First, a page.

Know them to ignore them

Every artist can relate to the pain of having an educational institution dissect the often magical process of creating a work of art. They sift through the pieces and reorganize them into a set of patentable instructions that can be marketed and sold, necessitating a strong list of imperative “rules” to smother your every creative breath.

As they bid against each other for the next four years of your time and money, they cry:

“Break the rules, and you won’t be successful! And coming here is the only way to learn the rules!”

This is the pillow they use to suffocate any notion you might have of becoming self-made through perseverance.

And probably nothing has been more dissecting than writing.

“They’re More Like Guidelines Than Actual Rules”

Seriously, how perfect for our discussion is that line in Pirates of the Caribbean, spoken by Captain Barbossa?

Throughout my career in filmmaking, I’ve said countless times, “You have to know the rules before you can break them.” I’ve said it to filmmakers, photographers, writers, etc.

While I don’t think highly of many universities (I received my film education from the University of Google, Hard Work, and Practice), I do agree with them that learning suggested “rules” in your craft is the best way to form a foundation for your work, a solid ground, if you prefer.

Repeatable Artistic Results

And here, we get to the why of it all, which is something I strive to do. Why should you learn the rules, especially if all you’re going to do is ignore them?

Here’s an example:

I’ve met many new photographers, just learning to crawl with their work, and I’d say about 75% of them argue with me about the need for learning the “Triangle of Exposure” (i.e. Shutter, Aperture, ISO). They say, “Oh, well, I don’t care about all that stuff. I just like to focus on the art of it.”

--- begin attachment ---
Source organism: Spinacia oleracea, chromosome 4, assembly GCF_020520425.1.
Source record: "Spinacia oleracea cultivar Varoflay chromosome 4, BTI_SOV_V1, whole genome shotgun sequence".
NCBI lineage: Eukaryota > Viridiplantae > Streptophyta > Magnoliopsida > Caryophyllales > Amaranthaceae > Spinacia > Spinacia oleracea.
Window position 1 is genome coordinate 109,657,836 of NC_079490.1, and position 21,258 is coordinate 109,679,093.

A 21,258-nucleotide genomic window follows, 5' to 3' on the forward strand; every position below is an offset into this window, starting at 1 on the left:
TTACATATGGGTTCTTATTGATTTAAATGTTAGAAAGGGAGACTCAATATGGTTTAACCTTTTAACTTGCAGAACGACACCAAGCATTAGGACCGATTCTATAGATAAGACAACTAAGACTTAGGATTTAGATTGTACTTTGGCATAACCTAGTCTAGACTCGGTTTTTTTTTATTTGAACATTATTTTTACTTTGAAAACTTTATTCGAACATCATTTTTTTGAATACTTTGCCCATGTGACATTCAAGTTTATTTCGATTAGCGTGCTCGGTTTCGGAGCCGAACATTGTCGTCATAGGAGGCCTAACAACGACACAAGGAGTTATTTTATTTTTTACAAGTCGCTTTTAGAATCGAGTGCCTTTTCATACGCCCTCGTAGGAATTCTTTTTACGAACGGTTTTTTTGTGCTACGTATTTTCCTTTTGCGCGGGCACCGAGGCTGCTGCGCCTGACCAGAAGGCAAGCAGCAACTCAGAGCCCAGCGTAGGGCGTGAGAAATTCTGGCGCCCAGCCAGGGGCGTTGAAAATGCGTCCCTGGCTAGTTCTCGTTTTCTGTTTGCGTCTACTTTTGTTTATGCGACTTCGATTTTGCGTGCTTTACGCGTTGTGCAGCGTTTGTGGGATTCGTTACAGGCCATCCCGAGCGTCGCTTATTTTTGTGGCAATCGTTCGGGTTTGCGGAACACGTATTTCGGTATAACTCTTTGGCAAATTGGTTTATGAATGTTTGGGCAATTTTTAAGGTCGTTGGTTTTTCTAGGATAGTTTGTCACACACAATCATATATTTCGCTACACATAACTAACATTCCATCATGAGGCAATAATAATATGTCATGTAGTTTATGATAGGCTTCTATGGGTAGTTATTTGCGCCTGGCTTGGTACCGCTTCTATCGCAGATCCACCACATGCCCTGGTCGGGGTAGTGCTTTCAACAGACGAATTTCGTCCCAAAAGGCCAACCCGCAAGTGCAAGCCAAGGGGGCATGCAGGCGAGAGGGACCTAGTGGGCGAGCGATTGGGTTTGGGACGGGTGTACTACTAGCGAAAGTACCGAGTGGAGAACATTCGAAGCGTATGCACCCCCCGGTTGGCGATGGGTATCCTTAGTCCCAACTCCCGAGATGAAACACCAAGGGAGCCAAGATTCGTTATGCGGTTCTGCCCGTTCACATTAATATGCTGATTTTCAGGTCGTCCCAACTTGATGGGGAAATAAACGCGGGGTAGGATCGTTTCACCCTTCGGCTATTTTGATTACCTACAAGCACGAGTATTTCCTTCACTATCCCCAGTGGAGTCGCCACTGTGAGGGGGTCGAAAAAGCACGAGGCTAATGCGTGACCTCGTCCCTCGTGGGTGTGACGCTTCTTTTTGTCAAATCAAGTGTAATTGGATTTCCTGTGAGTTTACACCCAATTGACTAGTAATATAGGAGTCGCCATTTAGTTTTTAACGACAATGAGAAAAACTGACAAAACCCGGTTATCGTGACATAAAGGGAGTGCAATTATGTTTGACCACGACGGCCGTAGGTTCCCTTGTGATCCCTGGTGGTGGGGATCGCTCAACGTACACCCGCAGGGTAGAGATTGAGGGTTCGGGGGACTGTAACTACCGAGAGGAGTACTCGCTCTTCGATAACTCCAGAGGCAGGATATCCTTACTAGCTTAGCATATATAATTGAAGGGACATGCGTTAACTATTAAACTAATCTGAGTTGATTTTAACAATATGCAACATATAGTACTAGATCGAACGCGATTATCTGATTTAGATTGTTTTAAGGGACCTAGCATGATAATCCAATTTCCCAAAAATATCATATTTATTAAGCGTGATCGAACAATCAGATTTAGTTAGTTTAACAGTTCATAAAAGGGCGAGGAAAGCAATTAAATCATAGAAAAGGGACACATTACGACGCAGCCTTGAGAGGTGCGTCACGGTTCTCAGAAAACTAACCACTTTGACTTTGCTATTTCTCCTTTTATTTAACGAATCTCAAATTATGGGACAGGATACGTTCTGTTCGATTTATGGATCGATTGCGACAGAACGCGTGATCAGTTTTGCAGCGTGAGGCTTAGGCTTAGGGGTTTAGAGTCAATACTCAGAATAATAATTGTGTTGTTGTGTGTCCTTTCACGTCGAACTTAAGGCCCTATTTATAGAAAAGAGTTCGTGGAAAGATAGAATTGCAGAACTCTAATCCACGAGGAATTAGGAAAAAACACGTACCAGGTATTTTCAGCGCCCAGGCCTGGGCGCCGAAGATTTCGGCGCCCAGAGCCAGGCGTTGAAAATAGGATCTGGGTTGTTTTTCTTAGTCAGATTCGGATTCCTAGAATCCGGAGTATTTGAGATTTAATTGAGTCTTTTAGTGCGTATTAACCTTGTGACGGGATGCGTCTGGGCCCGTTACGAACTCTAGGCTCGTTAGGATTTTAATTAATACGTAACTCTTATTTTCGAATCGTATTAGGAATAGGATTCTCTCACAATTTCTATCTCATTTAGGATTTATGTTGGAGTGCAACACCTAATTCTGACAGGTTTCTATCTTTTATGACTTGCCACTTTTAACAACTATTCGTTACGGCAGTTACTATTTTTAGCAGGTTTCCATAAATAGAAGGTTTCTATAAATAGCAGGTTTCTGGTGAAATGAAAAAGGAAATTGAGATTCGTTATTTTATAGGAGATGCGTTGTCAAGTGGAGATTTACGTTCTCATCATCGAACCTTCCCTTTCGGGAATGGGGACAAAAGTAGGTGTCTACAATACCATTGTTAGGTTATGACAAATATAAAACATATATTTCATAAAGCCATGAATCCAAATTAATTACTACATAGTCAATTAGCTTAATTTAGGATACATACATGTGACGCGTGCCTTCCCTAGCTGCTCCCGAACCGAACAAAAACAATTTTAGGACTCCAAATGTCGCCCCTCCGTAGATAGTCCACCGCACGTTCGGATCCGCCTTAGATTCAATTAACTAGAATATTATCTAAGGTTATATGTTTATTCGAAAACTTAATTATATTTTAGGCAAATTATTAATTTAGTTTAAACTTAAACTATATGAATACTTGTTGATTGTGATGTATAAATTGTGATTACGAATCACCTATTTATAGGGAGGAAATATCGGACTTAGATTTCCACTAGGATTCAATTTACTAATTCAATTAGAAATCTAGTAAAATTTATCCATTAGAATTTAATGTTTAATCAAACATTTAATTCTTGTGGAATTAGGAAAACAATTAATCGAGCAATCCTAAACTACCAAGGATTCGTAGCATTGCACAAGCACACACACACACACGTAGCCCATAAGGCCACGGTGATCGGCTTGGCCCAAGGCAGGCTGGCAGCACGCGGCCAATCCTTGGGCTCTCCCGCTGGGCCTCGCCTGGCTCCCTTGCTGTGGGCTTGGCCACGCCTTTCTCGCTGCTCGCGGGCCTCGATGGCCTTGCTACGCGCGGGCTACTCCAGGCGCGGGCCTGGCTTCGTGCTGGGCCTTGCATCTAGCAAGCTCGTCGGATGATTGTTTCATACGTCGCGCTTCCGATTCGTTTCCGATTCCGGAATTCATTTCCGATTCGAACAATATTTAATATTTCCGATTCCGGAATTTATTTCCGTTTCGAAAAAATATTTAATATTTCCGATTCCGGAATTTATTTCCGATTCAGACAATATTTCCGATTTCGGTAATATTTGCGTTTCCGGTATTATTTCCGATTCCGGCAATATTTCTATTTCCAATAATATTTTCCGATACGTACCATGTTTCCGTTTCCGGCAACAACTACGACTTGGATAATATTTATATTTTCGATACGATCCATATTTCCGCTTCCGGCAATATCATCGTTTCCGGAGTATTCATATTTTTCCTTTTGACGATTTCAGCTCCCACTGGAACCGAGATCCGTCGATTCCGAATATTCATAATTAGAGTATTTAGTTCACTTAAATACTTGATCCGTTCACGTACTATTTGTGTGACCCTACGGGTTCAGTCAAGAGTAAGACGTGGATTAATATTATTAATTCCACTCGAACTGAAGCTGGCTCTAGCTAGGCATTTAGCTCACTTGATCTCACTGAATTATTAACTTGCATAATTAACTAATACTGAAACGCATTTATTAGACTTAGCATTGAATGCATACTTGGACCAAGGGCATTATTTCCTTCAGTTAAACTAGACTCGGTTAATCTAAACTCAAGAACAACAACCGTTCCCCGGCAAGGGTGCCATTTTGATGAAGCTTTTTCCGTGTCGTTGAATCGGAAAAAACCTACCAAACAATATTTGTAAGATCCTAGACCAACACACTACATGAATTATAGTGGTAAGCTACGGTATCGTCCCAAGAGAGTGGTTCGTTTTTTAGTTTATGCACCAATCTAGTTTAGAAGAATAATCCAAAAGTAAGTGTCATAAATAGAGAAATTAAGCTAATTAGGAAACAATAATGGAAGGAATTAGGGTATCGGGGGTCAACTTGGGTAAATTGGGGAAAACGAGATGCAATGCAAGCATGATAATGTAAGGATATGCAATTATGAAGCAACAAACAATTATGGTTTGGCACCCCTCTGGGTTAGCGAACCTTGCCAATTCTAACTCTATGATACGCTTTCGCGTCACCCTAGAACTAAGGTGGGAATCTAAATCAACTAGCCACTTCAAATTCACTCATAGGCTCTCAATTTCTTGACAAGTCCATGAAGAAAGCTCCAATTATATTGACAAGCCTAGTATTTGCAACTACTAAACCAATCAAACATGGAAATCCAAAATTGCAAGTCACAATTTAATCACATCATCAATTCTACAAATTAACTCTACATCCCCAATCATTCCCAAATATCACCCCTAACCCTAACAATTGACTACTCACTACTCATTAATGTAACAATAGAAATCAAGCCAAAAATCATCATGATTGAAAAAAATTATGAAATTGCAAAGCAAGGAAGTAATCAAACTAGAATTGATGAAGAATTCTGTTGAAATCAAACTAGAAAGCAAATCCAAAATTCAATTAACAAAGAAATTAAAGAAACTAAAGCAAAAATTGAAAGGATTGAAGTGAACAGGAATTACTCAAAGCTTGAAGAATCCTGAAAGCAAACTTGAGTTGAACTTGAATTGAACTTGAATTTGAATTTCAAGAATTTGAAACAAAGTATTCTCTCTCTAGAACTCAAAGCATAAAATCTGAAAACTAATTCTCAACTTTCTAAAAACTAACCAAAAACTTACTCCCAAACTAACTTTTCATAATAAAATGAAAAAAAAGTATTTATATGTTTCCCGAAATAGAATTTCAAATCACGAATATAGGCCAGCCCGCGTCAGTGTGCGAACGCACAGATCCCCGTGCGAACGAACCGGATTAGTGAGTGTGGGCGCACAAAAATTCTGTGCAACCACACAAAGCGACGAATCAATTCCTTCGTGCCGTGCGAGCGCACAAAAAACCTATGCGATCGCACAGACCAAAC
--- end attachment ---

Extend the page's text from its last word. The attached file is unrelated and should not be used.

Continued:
Friends, the “rules,” as much as they suck to learn, are part of the art of it.

For instance, if you throw your camera into auto-everything mode and start snapping, you won’t know how to get it to create just the right depth of field, how to compensate for a fast or slow-moving subject, or how to keep the digital noise to a minimal. You’re leaving it all up to chance, which puts your creativity in the hands of a device. You are supposed to be the one telling it how you want the picture to look! And to be blunt, you’re also being lazy.

The “rules” in any art form can and will be broken, and they should be from time to time. But if you don’t know them, it is less likely you will know how you did something. If you really loved the something that you did, you won’t be able to do it again.

Repeatable artistic results separate the amateurs from the pros. The pros know what the rules are, they know why they broke them, and they know exactly how to make it happen again on a different project. Perhaps, this process is how we usher in the birthing pains of “style”?

If you’re a writer, knowing certain best practices of writing (like this gem from Stephen King) will not limit you but free you. Because when you break those rules, you will know why you broke them, and you will have more confidence in your writing decisions.

This self-confidence is what your creative freedom is hiding behind.

Be sure to subscribe to the Story Lovers Community below, because lots of free stuff is coming soon, including my new ebook “I, Storyteller,” but you have to be on the list to get it all!

So, what do you all think about the “rules”? Can you think of any that have actually helped you to understand your work better?

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